Our WhatsApp, Twitter, Signal, Instagram, Facebook all are flooded with private messages after we changed the display picture to #IamKutri. Mahila Manch, our feisty campaign partner and Ahmedabad Mirror do not mean anything derogatory.
We are raising our voice to begin a conversation in this country over menstruation, the senseless taboos and myths associated with it. This is NOT an all-woman campaign. This is people’s campaign. This campaign is going to be leaderless and faceless but not voiceless.
Each and every revolution in this country, in fact all around the world has happened when common men and women like us take it up. #IamKutri is a campaign to ensure a safe, good future for your mother, daughter, wife, sister, friend. It is to ensure they do not have to live amidst taboos that say even a shadow of a menstruating woman can wreck someone’s life or spoil the pickle at home or contaminate the water of the entire village.
Maybe centuries ago, rest to women during menstruation was a pious thought to keep her off work and daily chores, but to dictatorially implement it in the present era is nothing but unadulterated discrimination.
Hence, the campaign #Iam-Kutri – a protest movement led by Ahmedabad Mirror, Mahila Manch and the 21st century Indians against misogynists who resort to period shaming that attacks the very core of our self-worth. Sorry, we are not going to take this lying down.
If cooking makes menstruating women kutri, so be it. This is OUR way of hitting back at and shaming the misogynists.
#IAmKutri is a concerted effort by people to strike at and empty the reservoir of misogyny that is masked by the veil of sacredness. Women are revered as goddesses – they are called Adi Para Shakti – the mystique feminine power that creates and destroys the world and its demons.
There can be nothing sacred about the very mortals who exist because of a woman, shaming her by calling her kutri. Let’s also call out the hypocrisy, please.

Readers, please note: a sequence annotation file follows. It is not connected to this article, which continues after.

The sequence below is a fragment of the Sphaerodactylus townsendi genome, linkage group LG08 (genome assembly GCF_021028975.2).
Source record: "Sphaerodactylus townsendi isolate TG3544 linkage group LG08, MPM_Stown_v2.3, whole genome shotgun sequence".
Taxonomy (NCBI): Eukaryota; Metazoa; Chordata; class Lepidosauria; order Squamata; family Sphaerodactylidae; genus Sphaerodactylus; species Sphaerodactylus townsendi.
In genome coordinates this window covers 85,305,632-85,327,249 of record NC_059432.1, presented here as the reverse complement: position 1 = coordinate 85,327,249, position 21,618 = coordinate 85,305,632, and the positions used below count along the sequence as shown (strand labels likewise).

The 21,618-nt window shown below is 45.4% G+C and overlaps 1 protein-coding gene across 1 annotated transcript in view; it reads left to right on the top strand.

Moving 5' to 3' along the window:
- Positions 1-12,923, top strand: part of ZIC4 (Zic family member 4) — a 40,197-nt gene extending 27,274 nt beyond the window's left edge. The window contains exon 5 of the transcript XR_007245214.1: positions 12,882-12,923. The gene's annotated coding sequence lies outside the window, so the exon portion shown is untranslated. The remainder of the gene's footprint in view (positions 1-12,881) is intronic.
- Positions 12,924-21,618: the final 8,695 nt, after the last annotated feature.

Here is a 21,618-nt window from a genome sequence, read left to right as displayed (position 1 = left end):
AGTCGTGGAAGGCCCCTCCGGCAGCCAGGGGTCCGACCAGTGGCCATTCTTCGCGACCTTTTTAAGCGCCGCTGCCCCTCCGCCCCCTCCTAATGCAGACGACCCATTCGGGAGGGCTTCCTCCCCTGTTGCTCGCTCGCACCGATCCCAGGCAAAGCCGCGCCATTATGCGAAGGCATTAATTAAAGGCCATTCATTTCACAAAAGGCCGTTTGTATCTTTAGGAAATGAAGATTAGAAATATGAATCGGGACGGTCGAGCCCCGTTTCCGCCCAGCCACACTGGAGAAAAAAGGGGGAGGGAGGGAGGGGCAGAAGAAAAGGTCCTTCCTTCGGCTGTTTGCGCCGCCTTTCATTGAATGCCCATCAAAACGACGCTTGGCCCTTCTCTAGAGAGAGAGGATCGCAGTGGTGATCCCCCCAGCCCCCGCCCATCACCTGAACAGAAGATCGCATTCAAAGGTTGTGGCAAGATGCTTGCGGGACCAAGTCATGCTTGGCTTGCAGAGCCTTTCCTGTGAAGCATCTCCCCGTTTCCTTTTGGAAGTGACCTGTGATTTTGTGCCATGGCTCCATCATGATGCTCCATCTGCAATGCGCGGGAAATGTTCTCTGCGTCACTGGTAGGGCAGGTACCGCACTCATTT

This is a long fight and it is not going to be easy. Threats from religious bodies and veiled threats and cautionary messages from politicians and so called self-serving well-wishers have begun but nope, we are not going to “cow” down or “kutri” down. I am okay being a Kutri because I do not want to succumb to forces and authorities who baselessly are shaming women in menstruation.
We reclaim the period. It is ours. It comes from our body. We don’t let it get in the way of our day-to-day business, and it should be none of anyone else’s business. Mirror has joined hands with Mahila Manch, an Ahmedabadbased stand-up comedy collective, founded by two feisty women, that uses stand-up comedy for social change and profound messages that otherwise get lost in loud, serious chatters.
We are planning a host of events and this will not be possible without your involvement so let’s celebrate and shout #IamKutri.
We expect all reading this piece to explain the campaign to at least 10 non-English audience and shoot their video as well in ANY language and send it to us along with your videos.
This campaign does not have any leader. It is your campaign. We are just facilitators who want to amplify your voice. This is how you can make your point.
1 If you are a woman, send 30-second videos in any language talking about what your routine is during your menstruation days. End the video with the hashtag
2 If you are a man, make 30-sec videos talking about what your daughters, mothers, sisters, wives, friends, partners do during their periods. And how as a male, you let her be. Use hashtrag
#IamfatherofKutri / #IamfriendofKutri / IamuncleofKutri / IamhusbandofKutri / IamgrandfatherofKutri / IamsonofKutri
3 You can send us the videos on:
Instagram: @AhmedabadMirrorOfficial or @mahilamanch
Twitter: @ahmedabadmirror or @AsliMahilaManch